This has been a long way of reaching the point where I can say that, for me, what The.Ontological.Turnt has done with corecore, feels the same as what I have described — a deeply cynical and subversive symbol that banishes both the object and identity of both the “-core” and its given identity (such as fairy or cottage). It shows that affective audiovisual flows do not need to center around any symbolic images of Phallocentiric Positivism. You need nothing classically positive to express something artistically, not a pro-tagonist, not an object of reference, nor any kind of binding narrative voice that resembles Derrida’s critique of the privileging of speech as the masculine, penetrative mode of expression — you need not, actually, an identity in the sense of the likes of Deleuze & Guattari, where identities, while initially offering liberation, become fixed cages — the more you try to identify as something or someone, the more you restrict yourself — “I cannot do this any longer because I am an X, and X don’t do that”, or, lets say, losing the ability to understand your own interests and needs due to them being mediated by a Image of something else. In a way, we become subjects of an identity, and that is the paradox a lot of trans people face. Due to the machinery of identity that refuse a transexual position, we are forced to identify religiously, to commit to that identity as to not suffer erasure, but then we become trapped in a cycle of working towards a fixed image, and therefore becoming stagnant. The removal of the object in Ultra-Anxiety Core 2023, in an age of OOO, is radical — it demands that we do not, any longer, need to assume that everything must orient around something fixed, permanent, unchanging, and static — but, it is not just a demand for addressing this problem of a masculinized-subjectivity, it is a proof, that removal of positivistic traditions does not need to nihilism, but rather liberates meaning itself from a stagnant identity. Ultra-Core Anxiety 2023 does not have any specific identity of reference, but it has so much to say, not just about the content in terms of literal symbols on screen, but, as we have explored here, about our culture of art, aesthetics, cinematography, and so on.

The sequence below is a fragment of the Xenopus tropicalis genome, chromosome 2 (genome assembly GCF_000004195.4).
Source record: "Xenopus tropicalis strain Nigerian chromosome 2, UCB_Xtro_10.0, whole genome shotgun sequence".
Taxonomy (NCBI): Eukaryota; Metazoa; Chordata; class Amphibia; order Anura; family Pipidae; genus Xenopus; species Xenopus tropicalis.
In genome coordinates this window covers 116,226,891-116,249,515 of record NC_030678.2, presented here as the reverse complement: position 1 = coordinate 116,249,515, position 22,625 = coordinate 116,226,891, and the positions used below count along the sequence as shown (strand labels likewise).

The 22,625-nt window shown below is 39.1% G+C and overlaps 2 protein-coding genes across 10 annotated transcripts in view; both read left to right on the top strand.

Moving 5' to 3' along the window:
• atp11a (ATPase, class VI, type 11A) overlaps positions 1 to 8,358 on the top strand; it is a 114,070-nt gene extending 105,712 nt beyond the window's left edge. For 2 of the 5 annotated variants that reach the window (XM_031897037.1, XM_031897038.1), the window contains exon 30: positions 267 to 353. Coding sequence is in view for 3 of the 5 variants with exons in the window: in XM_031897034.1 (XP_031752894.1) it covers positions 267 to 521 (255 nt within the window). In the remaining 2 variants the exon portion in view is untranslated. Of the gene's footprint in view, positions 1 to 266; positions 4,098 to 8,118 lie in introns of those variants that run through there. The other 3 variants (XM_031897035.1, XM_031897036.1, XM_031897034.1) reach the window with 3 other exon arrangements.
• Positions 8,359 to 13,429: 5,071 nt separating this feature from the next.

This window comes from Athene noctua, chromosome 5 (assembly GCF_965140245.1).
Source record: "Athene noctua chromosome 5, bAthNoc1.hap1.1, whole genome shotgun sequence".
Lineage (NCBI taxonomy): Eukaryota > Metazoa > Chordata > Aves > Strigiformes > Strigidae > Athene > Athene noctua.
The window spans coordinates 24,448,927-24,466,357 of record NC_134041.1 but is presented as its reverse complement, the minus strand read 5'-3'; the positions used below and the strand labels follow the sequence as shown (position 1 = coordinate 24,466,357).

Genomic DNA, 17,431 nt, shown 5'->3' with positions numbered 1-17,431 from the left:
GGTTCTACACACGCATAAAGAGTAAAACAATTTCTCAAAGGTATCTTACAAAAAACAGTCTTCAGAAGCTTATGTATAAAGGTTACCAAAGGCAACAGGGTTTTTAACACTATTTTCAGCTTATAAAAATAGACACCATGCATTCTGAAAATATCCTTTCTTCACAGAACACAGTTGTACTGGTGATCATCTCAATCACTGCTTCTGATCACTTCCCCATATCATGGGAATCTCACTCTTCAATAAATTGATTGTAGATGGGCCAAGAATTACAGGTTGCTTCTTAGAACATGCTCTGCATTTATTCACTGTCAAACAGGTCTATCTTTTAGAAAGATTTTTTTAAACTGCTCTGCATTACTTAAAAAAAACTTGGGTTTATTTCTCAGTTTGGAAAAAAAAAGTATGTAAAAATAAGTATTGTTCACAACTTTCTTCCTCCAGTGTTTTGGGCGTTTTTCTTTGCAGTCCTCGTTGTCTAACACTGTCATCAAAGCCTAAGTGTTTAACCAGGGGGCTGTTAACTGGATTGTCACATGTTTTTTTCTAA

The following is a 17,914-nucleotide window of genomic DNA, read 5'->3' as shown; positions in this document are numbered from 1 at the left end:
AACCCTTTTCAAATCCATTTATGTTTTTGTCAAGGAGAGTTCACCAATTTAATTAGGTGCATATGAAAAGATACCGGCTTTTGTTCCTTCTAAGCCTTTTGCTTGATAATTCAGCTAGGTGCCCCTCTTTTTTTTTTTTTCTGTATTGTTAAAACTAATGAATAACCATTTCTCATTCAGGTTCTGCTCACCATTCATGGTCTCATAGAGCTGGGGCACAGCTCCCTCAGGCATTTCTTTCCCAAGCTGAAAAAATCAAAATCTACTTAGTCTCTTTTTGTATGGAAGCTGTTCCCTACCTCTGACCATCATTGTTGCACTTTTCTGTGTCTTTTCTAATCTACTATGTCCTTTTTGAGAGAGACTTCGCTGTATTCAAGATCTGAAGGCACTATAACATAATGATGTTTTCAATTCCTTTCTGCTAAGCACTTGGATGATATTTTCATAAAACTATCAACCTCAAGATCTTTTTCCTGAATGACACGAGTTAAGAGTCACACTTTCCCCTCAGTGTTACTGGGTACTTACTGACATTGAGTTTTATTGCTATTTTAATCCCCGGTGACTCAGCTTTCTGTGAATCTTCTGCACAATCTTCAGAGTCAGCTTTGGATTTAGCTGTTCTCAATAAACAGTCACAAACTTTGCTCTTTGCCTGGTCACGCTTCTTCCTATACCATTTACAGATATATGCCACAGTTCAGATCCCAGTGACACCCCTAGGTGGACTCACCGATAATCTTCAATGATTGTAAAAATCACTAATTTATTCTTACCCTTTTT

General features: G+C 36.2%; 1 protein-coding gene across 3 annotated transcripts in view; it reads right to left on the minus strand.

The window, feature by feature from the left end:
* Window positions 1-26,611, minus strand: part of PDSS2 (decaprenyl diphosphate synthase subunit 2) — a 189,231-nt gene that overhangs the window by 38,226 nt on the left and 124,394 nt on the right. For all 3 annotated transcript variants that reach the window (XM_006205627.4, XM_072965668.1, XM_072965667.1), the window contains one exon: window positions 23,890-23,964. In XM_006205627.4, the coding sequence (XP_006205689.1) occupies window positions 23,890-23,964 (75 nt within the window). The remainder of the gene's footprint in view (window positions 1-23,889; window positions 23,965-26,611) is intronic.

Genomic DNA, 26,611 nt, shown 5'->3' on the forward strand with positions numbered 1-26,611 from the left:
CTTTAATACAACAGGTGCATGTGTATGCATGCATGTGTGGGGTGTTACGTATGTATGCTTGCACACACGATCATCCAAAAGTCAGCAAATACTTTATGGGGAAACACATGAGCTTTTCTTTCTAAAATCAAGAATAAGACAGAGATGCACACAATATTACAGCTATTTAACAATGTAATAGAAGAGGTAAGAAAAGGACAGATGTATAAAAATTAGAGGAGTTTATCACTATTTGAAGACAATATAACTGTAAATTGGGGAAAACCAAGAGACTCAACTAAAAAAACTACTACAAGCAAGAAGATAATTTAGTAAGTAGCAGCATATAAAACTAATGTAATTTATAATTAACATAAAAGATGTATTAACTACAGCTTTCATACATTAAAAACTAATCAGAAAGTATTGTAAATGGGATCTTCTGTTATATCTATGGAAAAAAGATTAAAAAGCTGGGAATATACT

Thank you to Onty for sharing this with us, it’s a fantastic conclusion of your CoreCore arc, and we are here to support you in any future endeavor.
A!kira (editor of Becoming)